‘Souvenirs’, an early Gretchen Peters song about drifting through the US, is a very singer-songwritery kind of song about the disillusionment of travelling aimlessly through the US and finding you’re not actually Jack Kerouac. It was probably a bit too downbeat and folky to have a wide appeal; not surprisingly it faltered in the 60s.

Similar in feel, ‘Diamonds And Tears’ is another mature, poetic song about learning from experience, this one written by Matraca Berg and Gary Harrison.

Suzy and Doug Crider teamed up with Steve Dorff for the melancholic unrequited love song ‘You Never Will’, which sounds very pretty with a tasteful string arrangement, and is probably my favourite track. Pat Bunch co-wrote the pleasant but slightly dull ‘You’d Be The One’ and the okay ‘No Green Eyes’ with Suzy and her husband.

‘I Keep Comin’ Back To You’ is yet another mellow sounding ballad, written by Beth Nielsen Chapman and Bill Lloyd. The title track was a duet with labelmate Billy Dean, a rather wimpy tenor who was never a big favourite of mine. It sounds pleasant but unexciting.

It was her last gold-selling studio set. Overall, it is very nice sounding although a long way removed from the traditional sounds of her debut, but few of the songs really stand out.

Grade: B

Album Review – Suzy Bogguss – ‘Voices In The Wind’

220px-SuzyBoggussVoicesintheWindSuzy Bogguss had a lot riding on her Voices of the Wind album. She was following up the platinum selling Aces, which contained her first string of top ten singles, and justifying her Horizon Award victory over genre heavyweights Brooks & Dunn, Trisha Yearwood, and Pam Tillis. While the record didn’t contain as many singles as Aces it was still a big success as her second consecutive gold record. Jimmy Bowen also returned as producer.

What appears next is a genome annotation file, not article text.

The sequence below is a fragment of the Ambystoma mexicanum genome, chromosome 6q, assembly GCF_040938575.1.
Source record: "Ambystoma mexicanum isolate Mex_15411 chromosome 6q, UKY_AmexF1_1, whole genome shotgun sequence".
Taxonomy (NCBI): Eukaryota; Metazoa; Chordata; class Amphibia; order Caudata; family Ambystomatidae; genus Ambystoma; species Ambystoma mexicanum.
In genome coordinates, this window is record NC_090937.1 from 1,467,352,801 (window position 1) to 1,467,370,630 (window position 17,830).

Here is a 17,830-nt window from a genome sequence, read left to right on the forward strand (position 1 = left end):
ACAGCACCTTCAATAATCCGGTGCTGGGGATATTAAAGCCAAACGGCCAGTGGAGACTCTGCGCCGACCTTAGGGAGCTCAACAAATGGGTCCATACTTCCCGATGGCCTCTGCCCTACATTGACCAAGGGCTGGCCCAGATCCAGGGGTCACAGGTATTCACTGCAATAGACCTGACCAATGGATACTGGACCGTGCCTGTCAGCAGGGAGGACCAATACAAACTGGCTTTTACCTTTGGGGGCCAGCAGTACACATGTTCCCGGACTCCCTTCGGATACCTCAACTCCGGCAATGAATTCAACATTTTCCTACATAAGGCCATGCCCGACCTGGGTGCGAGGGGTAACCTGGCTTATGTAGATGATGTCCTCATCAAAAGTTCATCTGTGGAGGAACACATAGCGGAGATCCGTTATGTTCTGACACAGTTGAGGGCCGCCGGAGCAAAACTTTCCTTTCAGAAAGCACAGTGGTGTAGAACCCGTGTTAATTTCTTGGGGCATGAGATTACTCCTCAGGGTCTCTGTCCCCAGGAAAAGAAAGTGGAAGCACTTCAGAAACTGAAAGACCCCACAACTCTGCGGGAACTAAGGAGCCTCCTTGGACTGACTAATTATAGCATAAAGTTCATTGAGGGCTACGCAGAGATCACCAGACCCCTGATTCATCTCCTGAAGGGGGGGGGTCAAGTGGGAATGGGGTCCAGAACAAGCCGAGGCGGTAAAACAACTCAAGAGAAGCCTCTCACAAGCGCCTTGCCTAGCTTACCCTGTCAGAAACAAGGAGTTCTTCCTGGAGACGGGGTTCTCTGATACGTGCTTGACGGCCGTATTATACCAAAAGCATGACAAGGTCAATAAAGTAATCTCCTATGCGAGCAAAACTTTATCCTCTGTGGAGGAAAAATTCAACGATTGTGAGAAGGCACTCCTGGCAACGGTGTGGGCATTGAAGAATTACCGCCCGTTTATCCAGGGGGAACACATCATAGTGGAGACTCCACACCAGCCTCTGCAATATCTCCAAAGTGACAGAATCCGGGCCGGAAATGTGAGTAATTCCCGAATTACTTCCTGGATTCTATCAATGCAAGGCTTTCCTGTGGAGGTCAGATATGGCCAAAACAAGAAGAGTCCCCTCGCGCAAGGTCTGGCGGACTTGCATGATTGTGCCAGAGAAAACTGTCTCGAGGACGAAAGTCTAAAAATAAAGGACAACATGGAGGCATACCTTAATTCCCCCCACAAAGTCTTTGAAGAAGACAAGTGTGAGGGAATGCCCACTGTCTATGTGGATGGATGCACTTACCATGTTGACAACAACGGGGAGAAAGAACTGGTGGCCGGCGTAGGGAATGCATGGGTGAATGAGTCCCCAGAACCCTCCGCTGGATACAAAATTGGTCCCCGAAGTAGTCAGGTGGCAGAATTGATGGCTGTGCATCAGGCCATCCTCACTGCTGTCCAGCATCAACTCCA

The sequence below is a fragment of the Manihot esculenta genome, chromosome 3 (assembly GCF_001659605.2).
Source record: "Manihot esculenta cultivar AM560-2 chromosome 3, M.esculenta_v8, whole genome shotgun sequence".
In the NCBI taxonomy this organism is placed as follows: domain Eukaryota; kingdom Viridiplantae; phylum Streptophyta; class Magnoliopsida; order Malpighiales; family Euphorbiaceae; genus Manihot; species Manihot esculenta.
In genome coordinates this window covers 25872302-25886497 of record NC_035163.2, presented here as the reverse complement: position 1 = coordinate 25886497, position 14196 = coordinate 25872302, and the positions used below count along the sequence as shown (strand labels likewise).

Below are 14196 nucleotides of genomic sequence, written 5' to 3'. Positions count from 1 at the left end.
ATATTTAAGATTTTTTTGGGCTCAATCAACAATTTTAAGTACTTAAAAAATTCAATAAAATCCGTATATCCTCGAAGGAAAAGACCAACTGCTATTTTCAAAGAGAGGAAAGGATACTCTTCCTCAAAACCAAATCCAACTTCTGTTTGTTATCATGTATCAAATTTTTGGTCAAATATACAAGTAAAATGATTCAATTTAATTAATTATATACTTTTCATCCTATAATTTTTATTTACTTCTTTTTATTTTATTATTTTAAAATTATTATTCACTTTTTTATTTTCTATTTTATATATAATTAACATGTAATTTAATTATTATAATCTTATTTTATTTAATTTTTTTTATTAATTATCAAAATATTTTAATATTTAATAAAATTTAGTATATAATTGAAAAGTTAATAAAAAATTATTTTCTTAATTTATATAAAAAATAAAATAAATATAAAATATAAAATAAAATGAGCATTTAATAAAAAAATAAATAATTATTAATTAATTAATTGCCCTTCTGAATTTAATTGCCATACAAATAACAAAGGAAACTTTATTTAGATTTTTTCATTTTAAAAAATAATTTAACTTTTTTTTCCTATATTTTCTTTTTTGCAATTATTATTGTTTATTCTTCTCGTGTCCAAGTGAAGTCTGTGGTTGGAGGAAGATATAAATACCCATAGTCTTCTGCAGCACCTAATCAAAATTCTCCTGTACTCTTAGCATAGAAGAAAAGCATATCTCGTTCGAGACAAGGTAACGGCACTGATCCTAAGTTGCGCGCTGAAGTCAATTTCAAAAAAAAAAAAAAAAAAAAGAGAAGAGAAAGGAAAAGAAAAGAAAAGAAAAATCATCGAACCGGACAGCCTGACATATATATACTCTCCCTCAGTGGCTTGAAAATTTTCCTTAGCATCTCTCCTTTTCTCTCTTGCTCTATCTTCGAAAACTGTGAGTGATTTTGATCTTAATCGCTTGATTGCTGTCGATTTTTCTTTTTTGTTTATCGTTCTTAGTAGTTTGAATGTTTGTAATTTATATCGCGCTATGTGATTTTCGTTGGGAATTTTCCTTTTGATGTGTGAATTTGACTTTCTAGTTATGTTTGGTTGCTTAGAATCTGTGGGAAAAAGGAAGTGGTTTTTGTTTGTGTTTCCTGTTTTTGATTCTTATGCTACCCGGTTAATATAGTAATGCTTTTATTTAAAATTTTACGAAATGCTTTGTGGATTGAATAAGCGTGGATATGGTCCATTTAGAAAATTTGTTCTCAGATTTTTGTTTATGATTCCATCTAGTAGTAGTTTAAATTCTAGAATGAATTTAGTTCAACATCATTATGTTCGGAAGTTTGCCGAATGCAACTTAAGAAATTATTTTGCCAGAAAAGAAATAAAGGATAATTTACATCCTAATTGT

Bogguss was still riding the wave of her single “Letting Go” when time came to release the follow-up CD. Liberty/Capitol decided to tack that single on to the end of Voices in an effort to capitalize on the song’s success. It worked, and the track hit #6. The follow-up, a cover of John Hiatt’s “Drive South” fared even better, hitting #2. The high energy number, one of my favorite singles from her, was her biggest hit to date. The only other single, “Heartache” would break Bogguss’ hot streak, managing to stall at #23. The neo-traditional number was good, but probably a bit too slow for heavy rotation status on the radio.

Also included on the album is her version of Richard Leigh’s “Cold Day In July,” which Dixie Chicks took into the top 10 from their Fly album in Spring 2000. Bogguss turns in a wonderful version of the song but it’s a bit too adult contemporary. It works better with the electric guitars and Natalie Maines’ biting vocal on the Chicks’ version. Bogguss’ is a little too sweet. “Eat At Joes,” co-written by Matraca Berg and Gary Harrison, is a fabulous bluesy number about life at an all night diner, and one of the highlights. Trisha Yearwood’s voice may’ve been better suited for the song, her bluesy side is unmatched, but Bogguss turns in a very competent performance.

“Aces” writer Cheryl Wheeler contributes “Don’t Wanna,” an emotionally stunning ballad that Bogguss takes to new heights with her angelic voice. Bogguss has a subtle way of conveying a lyric and this is one example of where the production works in her favor in helping her tell the story. “Lovin’ A Hurricane” is the second track written by Hiatt and while it’s very good, her vocal almost seems too bland for the upbeat production. It tries but fails to repeat the magic of “Drive South.”

Bogguss had a hand in co-writing two of the album’s tracks, including one with husband Doug Crider (who co-wrote “Letting Go”). “How Come You Go To Her” (co-written with Michael Garvin and Anthony Smith) is an excellent mid-tempo ballad about a woman wondering why her man just isn’t into her. The Crider co-write is “In The Day,” another contemporary sounding ballad that succeeds on Bogguss’ ability to sell a story, this time of a burgeoning romance.